The income gap between men and women in the United States has been narrowing over the past few decades and new research says we have the birth control pill to thank. Research conducted by The University of Michigan analyzed the careers of 4,300 women and found that the earlier they had access to the Pill, the more likely they were to earn more money throughout their lives. Supposedly women who had early access to the Pill earned, on average, 8 percent more than other women who didn’t use the birth control. It seems that economics and baby-making are definitely super interrelated. The more women can decide when they would like to have a baby, the better-off they do financially. It comes as no surprise to me. I could imagine it would be mighty difficult for me to continue with my writing career while my big baby bump is getting in the way and I’m craving Dairy Queen’s M&M Blizzard with pickles. [Huffington Post]
I have been fascinated by the notion of going without a period since the 8th grade, when I heard about an older, incredibly beautiful girl at my school who didn’t wear underwear. I was a maxi pad user at the time — tampons did not register as an option until 10th grade — so I couldn’t understand how this chick could go panty-less during her monthly flow.
“Where does she stick her pad?” I asked a friend as we sat on the school’s front lawn giving each other hairwraps. (It was a hippie school and it was the early-’90s.)
“Oh, I heard her tell someone that she rarely gets her period because she drinks so much water.” Keep reading »
A new study has found that British women under the age of 50 choose condoms for birth control as often as they choose the Pill. This is the first time the two contraceptives have been used equally (each is used by 25 percent of women under 50) since statistics have been collected. Campaigns to get women to carry condoms and protect themselves against STDs have been credited for the increased condom use, though over half of sexually active single people said publicity about STDs had not made them use condoms. Hmm … I wonder if maybe all those crazy side effects of the Pill — not to mention expense — has something to do with the growing number of condom users? Maybe women are just sick of feeling sick. [via Daily Mail] Keep reading »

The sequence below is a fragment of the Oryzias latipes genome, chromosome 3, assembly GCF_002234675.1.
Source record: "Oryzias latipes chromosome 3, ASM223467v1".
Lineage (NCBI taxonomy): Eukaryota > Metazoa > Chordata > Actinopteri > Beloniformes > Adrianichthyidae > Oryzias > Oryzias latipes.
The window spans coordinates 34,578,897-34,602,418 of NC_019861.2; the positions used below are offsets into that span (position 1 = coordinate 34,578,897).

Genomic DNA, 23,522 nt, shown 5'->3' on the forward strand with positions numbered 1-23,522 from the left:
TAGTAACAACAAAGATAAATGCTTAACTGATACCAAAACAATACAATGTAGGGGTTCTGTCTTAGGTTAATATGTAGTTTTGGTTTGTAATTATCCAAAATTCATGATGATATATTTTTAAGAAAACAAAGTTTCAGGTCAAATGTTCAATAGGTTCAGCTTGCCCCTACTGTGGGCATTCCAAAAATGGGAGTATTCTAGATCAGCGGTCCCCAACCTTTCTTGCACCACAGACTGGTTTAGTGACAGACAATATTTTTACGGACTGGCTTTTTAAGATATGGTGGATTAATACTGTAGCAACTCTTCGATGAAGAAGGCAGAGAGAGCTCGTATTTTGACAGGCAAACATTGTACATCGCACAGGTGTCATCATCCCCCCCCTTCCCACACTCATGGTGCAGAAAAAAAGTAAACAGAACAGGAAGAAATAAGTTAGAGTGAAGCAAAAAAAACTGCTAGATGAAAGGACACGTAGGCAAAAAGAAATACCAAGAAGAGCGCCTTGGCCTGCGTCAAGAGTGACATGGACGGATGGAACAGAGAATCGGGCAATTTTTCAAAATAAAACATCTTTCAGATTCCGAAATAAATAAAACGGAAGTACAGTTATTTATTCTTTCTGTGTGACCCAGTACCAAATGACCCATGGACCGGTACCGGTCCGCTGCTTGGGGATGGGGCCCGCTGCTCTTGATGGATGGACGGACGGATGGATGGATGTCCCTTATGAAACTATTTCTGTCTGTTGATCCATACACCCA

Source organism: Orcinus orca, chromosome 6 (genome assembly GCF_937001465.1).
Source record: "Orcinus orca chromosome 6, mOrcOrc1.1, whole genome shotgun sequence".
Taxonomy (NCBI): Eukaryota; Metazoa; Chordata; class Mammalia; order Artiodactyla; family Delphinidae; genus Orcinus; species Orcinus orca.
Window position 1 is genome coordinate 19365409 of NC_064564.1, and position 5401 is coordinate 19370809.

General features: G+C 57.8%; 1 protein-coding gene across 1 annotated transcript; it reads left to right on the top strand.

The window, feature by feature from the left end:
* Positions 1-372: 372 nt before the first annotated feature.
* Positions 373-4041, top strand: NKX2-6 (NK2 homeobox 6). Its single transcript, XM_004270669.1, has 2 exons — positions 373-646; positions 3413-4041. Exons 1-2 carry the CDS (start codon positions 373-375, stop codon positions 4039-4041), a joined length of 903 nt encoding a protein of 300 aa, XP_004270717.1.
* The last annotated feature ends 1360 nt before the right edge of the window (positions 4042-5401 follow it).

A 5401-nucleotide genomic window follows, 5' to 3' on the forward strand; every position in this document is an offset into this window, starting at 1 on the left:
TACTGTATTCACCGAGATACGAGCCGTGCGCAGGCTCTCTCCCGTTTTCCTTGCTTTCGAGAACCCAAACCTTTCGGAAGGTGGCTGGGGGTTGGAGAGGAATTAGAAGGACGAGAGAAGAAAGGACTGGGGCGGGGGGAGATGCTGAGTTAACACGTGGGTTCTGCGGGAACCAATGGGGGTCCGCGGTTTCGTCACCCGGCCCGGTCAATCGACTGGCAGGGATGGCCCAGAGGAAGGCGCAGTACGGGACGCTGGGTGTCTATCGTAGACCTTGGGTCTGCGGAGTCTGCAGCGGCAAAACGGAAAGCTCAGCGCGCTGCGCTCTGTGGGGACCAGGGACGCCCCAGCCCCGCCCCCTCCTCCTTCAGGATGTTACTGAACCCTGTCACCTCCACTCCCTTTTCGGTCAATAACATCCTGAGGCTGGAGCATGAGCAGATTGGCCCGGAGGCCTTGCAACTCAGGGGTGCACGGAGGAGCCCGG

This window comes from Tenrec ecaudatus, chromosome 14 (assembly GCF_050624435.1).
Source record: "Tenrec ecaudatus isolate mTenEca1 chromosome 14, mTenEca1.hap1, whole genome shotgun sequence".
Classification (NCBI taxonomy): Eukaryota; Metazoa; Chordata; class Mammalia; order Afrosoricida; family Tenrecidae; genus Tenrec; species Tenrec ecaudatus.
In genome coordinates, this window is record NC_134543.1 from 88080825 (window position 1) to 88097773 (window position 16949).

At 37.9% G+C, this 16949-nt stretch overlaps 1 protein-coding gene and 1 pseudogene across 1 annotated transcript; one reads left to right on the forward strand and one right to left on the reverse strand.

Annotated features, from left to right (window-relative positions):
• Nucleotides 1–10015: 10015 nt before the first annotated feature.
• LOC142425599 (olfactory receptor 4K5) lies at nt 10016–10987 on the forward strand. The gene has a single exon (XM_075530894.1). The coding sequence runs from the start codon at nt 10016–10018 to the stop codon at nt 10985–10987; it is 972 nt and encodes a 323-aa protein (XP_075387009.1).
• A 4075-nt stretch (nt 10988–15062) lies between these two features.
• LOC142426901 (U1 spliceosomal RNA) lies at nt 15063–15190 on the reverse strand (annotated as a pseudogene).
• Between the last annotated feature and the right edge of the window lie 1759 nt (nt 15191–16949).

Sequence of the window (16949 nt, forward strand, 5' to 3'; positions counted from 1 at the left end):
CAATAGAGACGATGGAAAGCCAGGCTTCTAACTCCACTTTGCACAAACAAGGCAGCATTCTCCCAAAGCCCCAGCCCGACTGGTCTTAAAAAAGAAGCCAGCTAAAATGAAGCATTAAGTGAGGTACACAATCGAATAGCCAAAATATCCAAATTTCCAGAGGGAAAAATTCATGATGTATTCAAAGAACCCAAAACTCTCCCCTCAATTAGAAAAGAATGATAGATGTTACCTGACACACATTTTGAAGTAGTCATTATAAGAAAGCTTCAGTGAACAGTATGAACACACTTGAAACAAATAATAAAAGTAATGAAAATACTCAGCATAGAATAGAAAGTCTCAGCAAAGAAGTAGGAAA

Earlier this year, the FDA approved a generic low-dose birth control called Tri-Lo Sprintec. Afterward, many insurance companies — including mine — switched coverage from the name-brand Ortho Tri-Cyclen Lo to the much cheaper, newly approved generic brand. In July, just a few days before my wedding, my pharmacist informed me of the switch and said that if I wanted to continue taking the name brand, I’d now have to pay the full cost, which would be an increase of $60 over what I’d been paying when my insurance still covered it. After the pharmacist assured me the formula in the two pills was “exactly the same,” I decided to save some money and try the generic brand, Tri-Lo Sprintec. Since then, I’ve been experiencing all kinds of unpleasant side effects. Keep reading »
I’ve been on birth control pills off and on since I was 21 years old. I started taking them in college, when I was sleeping with someone off and on. Looking back, I suspect that going on the pill is what made that relationship so irregular, because I have this theory that deciding to go on the pill is a complete relationship curse.
Keep reading »
Cosmopolitan’s bread and butter is teaching women how to sex things up, in a billion different ways, which is precisely why we were shocked to read this cover line on their March Issue: “An Orgasm Almost Killed Her!” with the laughable tag, “We Are Not Kidding.” Are they biting the hand that feeds, or has their crack team of journalists finally found a dark side to doing it? Keep reading »